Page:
I’m back from vacation (I’m sure I was missed), but I didn’t go home. I’m out in rather lovely Sacramento today and tomorrow, to moderate a couple of panels at the third Governor’s Global Climate Summit. The meeting is outgoing California Governor Arnold Schwarzenegger’s annual gathering of governors and other subnational leaders from around the U.S. and the world, to talk about what states—as opposed to nation-states—can do about climate change and energy on their own.
I’ll be moderating a brief discussion between executives from Chevron, BMW and Southern California Edison on innovative solutions to the energy challenge, beginning around 2:30 PM PST. That’ll be followed by another panel featuring governors from the U.S. and Mexico at 4 PM PST. You can follow the entire two-day summit via webcast—check out the keynote address by the Governator himself at 10:30 AM PST, followed by a panel on the green economy featuring Nancy Sutley, the chair of the White House Council on Environmental Quality and moderated by my former colleague Eric Pooley of Bloomberg Businessweek, and the author of The Climate War.
I had a chance to attend last year’s governors’ summit in Los Angeles—this year’s event seems a little shrunken down, in part because Schwarzenegger will be leaving office in a few months. Last year of course the focus was on what the U.S. could do on a national level for climate, and on the UN summit in Copenhagen and the chances for a global deal. This time around, in the wake of cap-and-trade’s failure in the Senate and the Democrats’ electoral drubbing, expectations are a bit different.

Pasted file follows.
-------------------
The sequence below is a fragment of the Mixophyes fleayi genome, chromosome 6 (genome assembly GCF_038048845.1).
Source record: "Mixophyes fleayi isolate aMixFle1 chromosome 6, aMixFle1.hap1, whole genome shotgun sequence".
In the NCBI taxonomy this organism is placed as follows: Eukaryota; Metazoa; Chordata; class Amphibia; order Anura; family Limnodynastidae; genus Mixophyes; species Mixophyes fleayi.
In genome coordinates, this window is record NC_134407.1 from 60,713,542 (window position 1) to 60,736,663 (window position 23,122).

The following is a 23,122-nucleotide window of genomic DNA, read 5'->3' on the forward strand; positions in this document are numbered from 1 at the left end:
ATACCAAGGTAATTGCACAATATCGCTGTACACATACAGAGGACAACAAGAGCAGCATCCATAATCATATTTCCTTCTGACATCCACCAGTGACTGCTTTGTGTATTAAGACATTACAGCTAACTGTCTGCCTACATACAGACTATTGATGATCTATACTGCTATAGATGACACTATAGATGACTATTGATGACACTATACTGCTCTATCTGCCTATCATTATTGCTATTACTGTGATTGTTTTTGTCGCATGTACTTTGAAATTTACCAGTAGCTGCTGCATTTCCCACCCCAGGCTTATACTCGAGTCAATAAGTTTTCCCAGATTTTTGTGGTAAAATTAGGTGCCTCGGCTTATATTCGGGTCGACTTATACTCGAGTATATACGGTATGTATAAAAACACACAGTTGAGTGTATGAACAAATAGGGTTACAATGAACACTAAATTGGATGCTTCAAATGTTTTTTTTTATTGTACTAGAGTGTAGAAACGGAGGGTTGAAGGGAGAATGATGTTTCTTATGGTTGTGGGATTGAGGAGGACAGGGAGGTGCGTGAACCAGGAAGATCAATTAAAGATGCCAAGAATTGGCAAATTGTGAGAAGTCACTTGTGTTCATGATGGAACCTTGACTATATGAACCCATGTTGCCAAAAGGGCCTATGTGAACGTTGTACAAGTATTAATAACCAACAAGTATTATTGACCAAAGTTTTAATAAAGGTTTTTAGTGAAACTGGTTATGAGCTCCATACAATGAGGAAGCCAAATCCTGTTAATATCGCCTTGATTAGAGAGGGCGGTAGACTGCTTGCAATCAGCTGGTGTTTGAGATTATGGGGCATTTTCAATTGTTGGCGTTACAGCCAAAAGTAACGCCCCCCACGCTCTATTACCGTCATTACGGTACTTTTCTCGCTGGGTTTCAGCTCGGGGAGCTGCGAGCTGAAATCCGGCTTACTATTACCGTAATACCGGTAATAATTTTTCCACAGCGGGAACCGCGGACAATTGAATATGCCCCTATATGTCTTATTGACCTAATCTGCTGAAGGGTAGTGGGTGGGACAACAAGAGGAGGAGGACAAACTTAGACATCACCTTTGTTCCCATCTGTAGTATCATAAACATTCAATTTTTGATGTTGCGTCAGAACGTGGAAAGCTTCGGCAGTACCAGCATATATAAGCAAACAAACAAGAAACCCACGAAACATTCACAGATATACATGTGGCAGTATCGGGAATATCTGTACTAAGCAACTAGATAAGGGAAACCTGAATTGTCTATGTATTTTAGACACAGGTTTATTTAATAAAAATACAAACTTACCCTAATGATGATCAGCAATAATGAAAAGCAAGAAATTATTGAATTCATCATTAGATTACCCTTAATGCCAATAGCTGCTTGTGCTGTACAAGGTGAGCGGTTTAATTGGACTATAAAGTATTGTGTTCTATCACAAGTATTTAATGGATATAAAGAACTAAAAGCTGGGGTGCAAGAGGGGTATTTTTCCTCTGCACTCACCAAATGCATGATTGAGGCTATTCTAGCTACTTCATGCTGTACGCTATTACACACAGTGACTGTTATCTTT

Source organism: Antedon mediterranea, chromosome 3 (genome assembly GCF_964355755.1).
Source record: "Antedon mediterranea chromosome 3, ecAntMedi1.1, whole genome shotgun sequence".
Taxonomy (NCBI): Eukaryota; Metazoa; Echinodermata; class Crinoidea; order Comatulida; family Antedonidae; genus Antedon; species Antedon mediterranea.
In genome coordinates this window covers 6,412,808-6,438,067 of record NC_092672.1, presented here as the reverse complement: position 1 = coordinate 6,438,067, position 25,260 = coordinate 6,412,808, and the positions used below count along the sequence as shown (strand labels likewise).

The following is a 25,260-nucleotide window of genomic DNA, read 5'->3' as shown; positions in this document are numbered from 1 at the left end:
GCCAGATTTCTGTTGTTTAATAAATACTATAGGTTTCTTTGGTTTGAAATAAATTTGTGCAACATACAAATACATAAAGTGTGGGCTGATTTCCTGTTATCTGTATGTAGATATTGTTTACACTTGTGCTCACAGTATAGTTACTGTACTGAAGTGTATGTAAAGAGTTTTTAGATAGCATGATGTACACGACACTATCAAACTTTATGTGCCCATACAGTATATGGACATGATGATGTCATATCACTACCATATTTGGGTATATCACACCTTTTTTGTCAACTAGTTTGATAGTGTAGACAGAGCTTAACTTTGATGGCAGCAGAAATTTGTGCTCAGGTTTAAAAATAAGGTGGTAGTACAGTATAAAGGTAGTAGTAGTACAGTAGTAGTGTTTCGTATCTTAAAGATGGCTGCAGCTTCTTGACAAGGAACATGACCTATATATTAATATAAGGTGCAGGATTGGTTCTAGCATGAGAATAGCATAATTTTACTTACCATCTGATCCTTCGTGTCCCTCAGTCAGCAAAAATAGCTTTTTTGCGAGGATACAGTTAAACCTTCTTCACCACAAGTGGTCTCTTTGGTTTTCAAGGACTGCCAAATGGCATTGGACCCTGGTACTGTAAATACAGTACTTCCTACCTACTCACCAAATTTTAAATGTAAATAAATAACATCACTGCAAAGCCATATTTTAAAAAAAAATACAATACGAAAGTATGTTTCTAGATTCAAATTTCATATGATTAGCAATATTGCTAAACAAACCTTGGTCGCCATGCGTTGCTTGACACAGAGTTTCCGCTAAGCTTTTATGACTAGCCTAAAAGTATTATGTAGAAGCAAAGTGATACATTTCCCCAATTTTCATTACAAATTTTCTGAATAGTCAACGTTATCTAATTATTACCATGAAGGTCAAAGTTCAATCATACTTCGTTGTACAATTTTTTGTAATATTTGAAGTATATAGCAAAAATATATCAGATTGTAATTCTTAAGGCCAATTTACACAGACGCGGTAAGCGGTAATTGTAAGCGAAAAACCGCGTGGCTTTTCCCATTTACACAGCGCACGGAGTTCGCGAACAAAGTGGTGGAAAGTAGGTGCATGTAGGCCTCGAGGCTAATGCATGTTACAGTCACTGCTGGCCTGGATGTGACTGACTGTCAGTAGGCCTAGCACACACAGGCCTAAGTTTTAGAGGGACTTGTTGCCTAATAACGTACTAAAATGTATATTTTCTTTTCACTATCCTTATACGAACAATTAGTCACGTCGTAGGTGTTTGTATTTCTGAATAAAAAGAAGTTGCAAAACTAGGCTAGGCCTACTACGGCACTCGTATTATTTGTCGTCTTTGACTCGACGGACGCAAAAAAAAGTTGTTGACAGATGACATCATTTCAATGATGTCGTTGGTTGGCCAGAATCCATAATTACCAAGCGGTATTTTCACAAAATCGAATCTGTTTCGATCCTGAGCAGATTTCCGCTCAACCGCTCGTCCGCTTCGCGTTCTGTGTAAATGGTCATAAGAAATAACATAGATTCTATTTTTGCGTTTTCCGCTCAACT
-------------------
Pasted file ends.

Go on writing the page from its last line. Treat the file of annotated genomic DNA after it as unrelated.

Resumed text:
But California is still green, as shown by the decisive defeat of Proposition 23 and Jerry Brown’s victory in the governor’s race over climate waverer Meg Whitman. For now it looks like the future of climate and energy action will really begin at the state and city level, and it will begin in California, which is set to start rolling out the details of its own carbon capping plan later this year. It’s a start—and a major one, given that California alone is the eighth largest economy on the planet. But there’s a lot more to do, and the hour is getting late. I’ll have more from the summit today and tomorrow.